Back pain during pregnancy is quite common and deserves special attention. It may be experienced during any point of your pregnancy; however, it most commonly occurs later in pregnancy as baby grows. Almost 50 to 70 percent of pregnant women experience back pain. Women who are most at risk for back pain are those who are overweight or had back pain prior to pregnancy. Common reasons are:
- Weight gain
- Change of center of gravity and relaxing effect of hormones on pelvic joints.
- Additional weight – Your developing pregnancy and baby create additional weight that your back must support.
- Stress – It usually accumulates in weak areas in the body, and because of the changes in your pelvic area, you may experience an increase in back pain during stressful periods of your pregnancy.
- Uncommon causes of severe back pain may be related to pregnancy-associated osteoporosis, vertebral osteoarthritis, or septic arthritis.
But it can be managed by good posture, some physical activity and complementary therapies.
Importance of the Right Posture: Support your back
As your baby grows, your center of gravity shifts forward. To avoid falling forward, you might compensate by leaning back, which puts a strain on the muscles in your lower back and contributes to back pain. What can you do?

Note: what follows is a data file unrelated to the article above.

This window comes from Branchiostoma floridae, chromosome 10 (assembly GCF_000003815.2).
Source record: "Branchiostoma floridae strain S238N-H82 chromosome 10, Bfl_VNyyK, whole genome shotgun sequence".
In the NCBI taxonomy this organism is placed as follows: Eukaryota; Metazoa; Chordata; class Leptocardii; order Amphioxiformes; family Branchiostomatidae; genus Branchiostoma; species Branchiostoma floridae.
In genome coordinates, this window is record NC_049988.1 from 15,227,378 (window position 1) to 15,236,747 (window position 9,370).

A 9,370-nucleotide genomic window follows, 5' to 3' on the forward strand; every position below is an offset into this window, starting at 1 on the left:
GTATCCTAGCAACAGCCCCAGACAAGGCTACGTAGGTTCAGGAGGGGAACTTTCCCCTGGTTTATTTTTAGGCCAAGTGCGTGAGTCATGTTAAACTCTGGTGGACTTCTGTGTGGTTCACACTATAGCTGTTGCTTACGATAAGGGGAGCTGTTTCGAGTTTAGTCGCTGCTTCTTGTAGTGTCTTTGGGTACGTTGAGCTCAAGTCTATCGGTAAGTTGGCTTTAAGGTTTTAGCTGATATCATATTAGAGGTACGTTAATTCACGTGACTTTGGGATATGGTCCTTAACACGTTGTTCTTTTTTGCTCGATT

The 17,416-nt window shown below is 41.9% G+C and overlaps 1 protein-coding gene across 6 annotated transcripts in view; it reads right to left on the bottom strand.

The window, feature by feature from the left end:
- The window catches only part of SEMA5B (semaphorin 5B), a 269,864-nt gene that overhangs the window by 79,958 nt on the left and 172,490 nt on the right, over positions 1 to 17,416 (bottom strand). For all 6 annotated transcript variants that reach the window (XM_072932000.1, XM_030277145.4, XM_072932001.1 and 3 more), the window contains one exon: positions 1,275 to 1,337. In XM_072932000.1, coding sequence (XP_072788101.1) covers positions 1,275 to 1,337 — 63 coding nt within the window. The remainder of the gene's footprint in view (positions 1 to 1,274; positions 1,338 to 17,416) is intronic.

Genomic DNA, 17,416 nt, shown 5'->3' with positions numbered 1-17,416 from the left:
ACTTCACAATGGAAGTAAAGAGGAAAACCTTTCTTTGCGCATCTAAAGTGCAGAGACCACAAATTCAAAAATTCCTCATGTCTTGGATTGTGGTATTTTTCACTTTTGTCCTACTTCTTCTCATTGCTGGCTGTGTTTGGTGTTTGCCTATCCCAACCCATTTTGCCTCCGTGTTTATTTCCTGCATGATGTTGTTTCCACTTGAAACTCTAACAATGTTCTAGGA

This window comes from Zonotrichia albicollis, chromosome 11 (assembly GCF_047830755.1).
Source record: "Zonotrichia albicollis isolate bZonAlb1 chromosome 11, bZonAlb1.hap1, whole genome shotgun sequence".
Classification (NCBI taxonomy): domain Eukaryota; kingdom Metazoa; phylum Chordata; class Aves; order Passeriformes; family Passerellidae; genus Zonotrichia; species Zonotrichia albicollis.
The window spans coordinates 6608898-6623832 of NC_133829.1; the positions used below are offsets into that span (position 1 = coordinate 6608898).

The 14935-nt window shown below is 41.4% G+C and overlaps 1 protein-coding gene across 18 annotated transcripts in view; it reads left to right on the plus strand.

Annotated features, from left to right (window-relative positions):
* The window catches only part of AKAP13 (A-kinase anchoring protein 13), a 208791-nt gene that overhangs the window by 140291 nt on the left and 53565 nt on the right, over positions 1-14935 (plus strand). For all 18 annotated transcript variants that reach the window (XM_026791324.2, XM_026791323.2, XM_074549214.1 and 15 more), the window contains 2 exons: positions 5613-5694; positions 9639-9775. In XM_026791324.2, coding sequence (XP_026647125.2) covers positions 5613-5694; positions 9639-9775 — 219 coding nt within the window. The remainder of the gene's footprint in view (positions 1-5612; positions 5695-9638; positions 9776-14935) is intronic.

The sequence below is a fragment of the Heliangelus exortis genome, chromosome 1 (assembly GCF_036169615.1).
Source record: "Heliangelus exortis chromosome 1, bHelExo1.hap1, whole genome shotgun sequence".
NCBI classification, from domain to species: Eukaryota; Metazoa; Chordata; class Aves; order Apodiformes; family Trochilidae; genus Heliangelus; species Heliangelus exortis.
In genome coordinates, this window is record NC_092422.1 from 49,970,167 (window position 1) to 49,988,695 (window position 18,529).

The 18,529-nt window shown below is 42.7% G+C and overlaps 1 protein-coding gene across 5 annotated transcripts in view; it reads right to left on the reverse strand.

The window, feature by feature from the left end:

- Stand up straight and tall.
- Hold your chest high.
- Keep your shoulders and back relaxed.
- Do not lock your knees.
Take a comfortable wide stance for support while standing. In case of prolonged standing, rest one foot on a low step stool and take frequent breaks.
Good posture also means sitting with care. Choose a chair that supports your back, or place a small pillow behind your lower back.
Choose your footwear
Wear low-heeled shoes with good arch support. Avoid high heels, which can further shift your balance forward and cause you to fall.
Ask for help and lift gently
When lifting a small object, squat down and lift with your legs. Don’t bend at the waist or lift with your back.
Sleep in lateral position: pregnancy pillows can be useful
Sleep on your side, not your back. Keep one or both knees bent. Consider using pregnancy or support pillows between your bent knees, under your abdomen and behind your back.
Hot or cold fermentation
While evidence to support their effectiveness is limited, massage or the application of a heating pad or ice pack to your back might help.
Include physical activity in your daily routine
Regular physical activity can keep your back strong and might relieve back pain during pregnancy. Gentle exercise like walking can be continued. A Physiotherapist can help out in some stretches and exercises that might help.
You should know when to consult your Gynecologist
If you have severe back pain during pregnancy or back pain that lasts more than two weeks, talk to your health care provider. She might recommend you some medication.
Back pain during pregnancy might also be a sign of preterm labor or a urinary tract infection. If you have back pain during pregnancy that’s accompanied by vaginal bleeding, fever or burning during urination, contact your doctor.